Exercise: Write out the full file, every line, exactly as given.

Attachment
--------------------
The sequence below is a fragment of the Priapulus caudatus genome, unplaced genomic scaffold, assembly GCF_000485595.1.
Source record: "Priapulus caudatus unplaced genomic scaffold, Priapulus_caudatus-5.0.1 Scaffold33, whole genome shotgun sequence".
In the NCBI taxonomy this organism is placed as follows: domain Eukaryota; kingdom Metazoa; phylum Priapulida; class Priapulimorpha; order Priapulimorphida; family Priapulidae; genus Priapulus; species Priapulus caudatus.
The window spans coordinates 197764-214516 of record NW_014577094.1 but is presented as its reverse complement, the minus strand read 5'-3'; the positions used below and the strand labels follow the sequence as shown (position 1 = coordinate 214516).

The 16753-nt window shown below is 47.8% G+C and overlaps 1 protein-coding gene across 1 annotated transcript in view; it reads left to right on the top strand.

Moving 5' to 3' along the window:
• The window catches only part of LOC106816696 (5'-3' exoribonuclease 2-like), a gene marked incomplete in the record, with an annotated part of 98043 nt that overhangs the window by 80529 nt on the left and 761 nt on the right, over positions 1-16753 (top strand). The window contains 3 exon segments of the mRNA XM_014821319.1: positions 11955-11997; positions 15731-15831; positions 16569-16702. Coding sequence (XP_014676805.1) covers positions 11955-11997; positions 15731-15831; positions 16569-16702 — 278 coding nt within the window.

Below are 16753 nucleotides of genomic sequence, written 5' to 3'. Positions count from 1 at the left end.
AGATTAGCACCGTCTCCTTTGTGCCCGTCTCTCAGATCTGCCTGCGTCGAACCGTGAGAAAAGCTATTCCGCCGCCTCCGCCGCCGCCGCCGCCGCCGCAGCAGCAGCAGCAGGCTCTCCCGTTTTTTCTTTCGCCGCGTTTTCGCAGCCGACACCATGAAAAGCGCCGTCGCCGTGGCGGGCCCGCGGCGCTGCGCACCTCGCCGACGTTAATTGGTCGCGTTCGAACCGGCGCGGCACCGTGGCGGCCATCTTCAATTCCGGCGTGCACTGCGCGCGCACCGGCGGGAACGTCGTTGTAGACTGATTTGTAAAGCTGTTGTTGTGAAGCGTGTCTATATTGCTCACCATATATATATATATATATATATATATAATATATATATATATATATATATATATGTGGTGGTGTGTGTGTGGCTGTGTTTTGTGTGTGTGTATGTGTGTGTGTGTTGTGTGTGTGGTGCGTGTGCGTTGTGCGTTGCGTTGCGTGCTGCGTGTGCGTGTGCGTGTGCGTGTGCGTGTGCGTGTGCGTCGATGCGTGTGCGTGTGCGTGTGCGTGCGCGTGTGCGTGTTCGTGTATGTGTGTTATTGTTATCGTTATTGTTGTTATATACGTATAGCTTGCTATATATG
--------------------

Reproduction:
The sequence below is a fragment of the Priapulus caudatus genome, unplaced genomic scaffold, assembly GCF_000485595.1.
Source record: "Priapulus caudatus unplaced genomic scaffold, Priapulus_caudatus-5.0.1 Scaffold33, whole genome shotgun sequence".
In the NCBI taxonomy this organism is placed as follows: domain Eukaryota; kingdom Metazoa; phylum Priapulida; class Priapulimorpha; order Priapulimorphida; family Priapulidae; genus Priapulus; species Priapulus caudatus.
The window spans coordinates 197764-214516 of record NW_014577094.1 but is presented as its reverse complement, the minus strand read 5'-3'; the positions used below and the strand labels follow the sequence as shown (position 1 = coordinate 214516).

The 16753-nt window shown below is 47.8% G+C and overlaps 1 protein-coding gene across 1 annotated transcript in view; it reads left to right on the top strand.

Moving 5' to 3' along the window:
• The window catches only part of LOC106816696 (5'-3' exoribonuclease 2-like), a gene marked incomplete in the record, with an annotated part of 98043 nt that overhangs the window by 80529 nt on the left and 761 nt on the right, over positions 1-16753 (top strand). The window contains 3 exon segments of the mRNA XM_014821319.1: positions 11955-11997; positions 15731-15831; positions 16569-16702. Coding sequence (XP_014676805.1) covers positions 11955-11997; positions 15731-15831; positions 16569-16702 — 278 coding nt within the window.

Below are 16753 nucleotides of genomic sequence, written 5' to 3'. Positions count from 1 at the left end.
AGATTAGCACCGTCTCCTTTGTGCCCGTCTCTCAGATCTGCCTGCGTCGAACCGTGAGAAAAGCTATTCCGCCGCCTCCGCCGCCGCCGCCGCCGCCGCAGCAGCAGCAGCAGGCTCTCCCGTTTTTTCTTTCGCCGCGTTTTCGCAGCCGACACCATGAAAAGCGCCGTCGCCGTGGCGGGCCCGCGGCGCTGCGCACCTCGCCGACGTTAATTGGTCGCGTTCGAACCGGCGCGGCACCGTGGCGGCCATCTTCAATTCCGGCGTGCACTGCGCGCGCACCGGCGGGAACGTCGTTGTAGACTGATTTGTAAAGCTGTTGTTGTGAAGCGTGTCTATATTGCTCACCATATATATATATATATATATATATATAATATATATATATATATATATATATATGTGGTGGTGTGTGTGTGGCTGTGTTTTGTGTGTGTGTATGTGTGTGTGTGTTGTGTGTGTGGTGCGTGTGCGTTGTGCGTTGCGTTGCGTGCTGCGTGTGCGTGTGCGTGTGCGTGTGCGTGTGCGTGTGCGTCGATGCGTGTGCGTGTGCGTGTGCGTGCGCGTGTGCGTGTTCGTGTATGTGTGTTATTGTTATCGTTATTGTTGTTATATACGTATAGCTTGCTATATATG